6. Upon consideration of all the material on record, the balance of convenience clearly lay on the side of continuing the temporary injunction. Moreover, it was clear that if the plaintiff ultimately succeeded, any damages he got would be unlikely to be an adequate remedy if he was found unjustly to have lost his position in the Church.
2nd Defendant struck off the suit, application to discharge injunction refused.
1. American Cyanamid Co v Ethicon Ltd  1 All ER 504;  2 WLR 316;  AC 396
2. NWL Ltd v Nelson  1 WLR 1294;  3 All ER 614
3. Solomon v Presbyterian Church of East Africa & others High Court Civil Case No 2859 of 1977
4. Patel v University of Bradford Senate  1 WLR 1066;  2 All ER 582, CA;  1 WLR 1488,  3 All ER 841, Ch D
5. McMillan v Free Church of Scotland (1961) 23 Dunl (Court of Session) 1314
6. Forbes v Eden (1867) LR 1 Sc & Div Appeal Case 568
7. Lee v Showmen’s Guild of Great Britain  1 All ER 1175;  2 QB 329
8. Mohamed & another v Haidara  EA 166
9. Nsubuga v Mutawe  EA 491
10. Elliot v Klinger  3 All ER 144
11. Marengo v Daily Sketch & Sunday Graphic  1 All ER 407
12. Seaward v Paterson (1897) 1 Ch 549
13. Acrow (Automation) Ltd v Rex Chainbelt Inc  3 All ER 1175;  1 WLR 1676, CA
Jacob, IH et al (Eds) The Annual Practice London: Sweet & Maxwell
1. Rules of the Supreme Court [UK] order 18 rule 19; order 19 rule 27; order 25 rule 4
2. Civil Procedure Rules (cap 21 Sub Leg) order VI rule 13(1)
3. Trade Disputes Act 1906 [UK]
4. Employment Protection Act 1975 [UK]
Mr P Le Pelley for the Defendants/Applicants
Mr Sampson & Mr Makecha for the Plaintiff/Respondent
|Case Outcome:||2nd Defendant struck off the suit, application to discharge injunction refused.|
|Disclaimer:||The information contained in the above segment is not part of the judicial opinion delivered by the Court. The metadata has been prepared by Kenya Law as a guide in understanding the subject of the judicial opinion. Kenya Law makes no warranties as to the comprehensiveness or accuracy of the information|
REPUBLIC OF KENYA
IN THE HIGH COURT OF KENYA
CIVIL CASE NO 3338 OF 1979
FESTO H OLANG & ANOTHER.............DEFENDANT
November 28, 1979, Hancox J delivered the following Ruling.
The two defendants to this action, the Most Rev Festo H Olang, the Archbishop of Kenya, and the Diocesan Synod of Nairobi now apply by chambers summons to discharge the ex parte temporary injunction granted on 15th October, 1979, substantially in the terms of the chamber summons then filed. The second defendant also applies that it be struck out as a party to the suit on the grounds that no cause of action has been shown against it and that the action which has been brought is an abuse of the process of the court.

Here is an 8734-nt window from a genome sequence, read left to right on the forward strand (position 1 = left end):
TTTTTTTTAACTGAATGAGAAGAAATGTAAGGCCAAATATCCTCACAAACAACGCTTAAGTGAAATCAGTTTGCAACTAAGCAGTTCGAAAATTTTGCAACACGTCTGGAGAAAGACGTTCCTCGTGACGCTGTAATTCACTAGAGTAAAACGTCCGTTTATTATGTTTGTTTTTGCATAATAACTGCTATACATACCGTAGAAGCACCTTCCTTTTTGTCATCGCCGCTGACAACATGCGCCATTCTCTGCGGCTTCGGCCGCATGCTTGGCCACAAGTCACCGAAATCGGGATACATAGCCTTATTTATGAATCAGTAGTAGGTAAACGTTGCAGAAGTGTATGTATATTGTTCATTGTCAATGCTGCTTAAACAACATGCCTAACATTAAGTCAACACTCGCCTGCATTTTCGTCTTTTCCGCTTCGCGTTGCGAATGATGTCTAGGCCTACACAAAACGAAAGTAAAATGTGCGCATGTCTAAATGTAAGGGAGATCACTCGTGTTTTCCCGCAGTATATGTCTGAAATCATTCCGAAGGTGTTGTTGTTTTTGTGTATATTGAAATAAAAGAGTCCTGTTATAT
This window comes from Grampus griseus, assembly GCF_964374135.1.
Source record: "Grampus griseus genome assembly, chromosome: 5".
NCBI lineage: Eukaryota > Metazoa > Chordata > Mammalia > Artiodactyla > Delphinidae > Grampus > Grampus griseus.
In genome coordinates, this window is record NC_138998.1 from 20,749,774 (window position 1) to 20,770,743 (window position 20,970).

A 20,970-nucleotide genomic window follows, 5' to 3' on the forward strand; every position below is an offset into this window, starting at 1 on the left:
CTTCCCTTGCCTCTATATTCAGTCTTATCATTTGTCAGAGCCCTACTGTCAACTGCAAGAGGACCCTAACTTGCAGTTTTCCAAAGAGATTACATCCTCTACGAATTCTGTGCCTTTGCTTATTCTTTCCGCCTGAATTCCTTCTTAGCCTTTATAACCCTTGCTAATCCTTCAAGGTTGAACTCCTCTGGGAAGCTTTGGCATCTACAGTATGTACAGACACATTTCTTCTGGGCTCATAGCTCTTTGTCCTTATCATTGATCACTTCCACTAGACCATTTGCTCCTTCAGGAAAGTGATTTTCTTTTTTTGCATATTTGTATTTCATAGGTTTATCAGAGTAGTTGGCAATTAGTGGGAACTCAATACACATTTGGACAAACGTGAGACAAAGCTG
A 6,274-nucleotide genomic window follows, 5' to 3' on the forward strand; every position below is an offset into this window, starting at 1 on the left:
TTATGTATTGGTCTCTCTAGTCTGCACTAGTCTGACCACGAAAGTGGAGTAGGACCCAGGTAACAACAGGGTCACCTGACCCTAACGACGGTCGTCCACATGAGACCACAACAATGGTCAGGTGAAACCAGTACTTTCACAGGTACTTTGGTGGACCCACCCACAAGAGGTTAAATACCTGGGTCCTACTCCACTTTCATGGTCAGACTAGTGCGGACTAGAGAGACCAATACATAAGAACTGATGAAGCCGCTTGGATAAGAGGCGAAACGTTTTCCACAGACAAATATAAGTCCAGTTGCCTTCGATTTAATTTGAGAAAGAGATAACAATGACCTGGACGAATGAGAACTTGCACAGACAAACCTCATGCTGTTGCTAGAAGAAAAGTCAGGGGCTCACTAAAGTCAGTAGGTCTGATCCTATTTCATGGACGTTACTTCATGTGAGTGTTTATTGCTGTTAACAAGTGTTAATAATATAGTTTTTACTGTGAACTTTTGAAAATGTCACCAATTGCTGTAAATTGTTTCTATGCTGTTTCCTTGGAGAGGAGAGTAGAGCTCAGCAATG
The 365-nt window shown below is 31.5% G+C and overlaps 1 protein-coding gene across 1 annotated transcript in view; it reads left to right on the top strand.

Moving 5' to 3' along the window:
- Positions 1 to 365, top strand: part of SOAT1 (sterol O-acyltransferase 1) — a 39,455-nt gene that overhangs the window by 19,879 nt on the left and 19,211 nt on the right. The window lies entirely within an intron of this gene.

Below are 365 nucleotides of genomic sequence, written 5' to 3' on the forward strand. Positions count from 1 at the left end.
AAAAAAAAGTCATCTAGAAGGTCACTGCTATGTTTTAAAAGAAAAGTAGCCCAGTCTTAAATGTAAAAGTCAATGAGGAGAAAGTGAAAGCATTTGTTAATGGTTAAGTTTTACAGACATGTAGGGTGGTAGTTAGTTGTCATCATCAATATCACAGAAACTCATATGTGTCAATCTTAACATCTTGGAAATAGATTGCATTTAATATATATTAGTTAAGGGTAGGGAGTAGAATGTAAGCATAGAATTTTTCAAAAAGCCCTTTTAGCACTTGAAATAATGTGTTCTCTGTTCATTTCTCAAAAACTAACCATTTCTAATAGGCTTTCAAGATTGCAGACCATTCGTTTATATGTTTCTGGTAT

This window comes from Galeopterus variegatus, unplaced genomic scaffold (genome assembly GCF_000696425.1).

Both applications have by consent been heard together, and it seems to me that I must deal with the second part of the summons first; if that is successful then it is obvious that the temporary injunction could not continue against the second defendant in any event.
Mr Le Pelley, who now appears for both defendants, the present applicants, has argued with force that nowhere in the original letter to the plaintiff dated 12th October (CML) does the Archbishop even purport to act on behalf of the Synod, neither was the Synod as such even one of the addresses shown on the footnote to the second copy of the letter produced and exhibited to the plaintiff’s replying affidavit of 2nd November, filed since the ex parte injunction was granted. No meeting, Mr Le Pelley said, of the Synod was ever shown to have been threatened, called or held in respect of the plaintiff. Moreover the Archbishop in his capacity as Bishop of Nairobi, has been admitted by the plaintiff in para 2 of his replying affidavit to have full disciplinary powers over the clergy in the Diocese.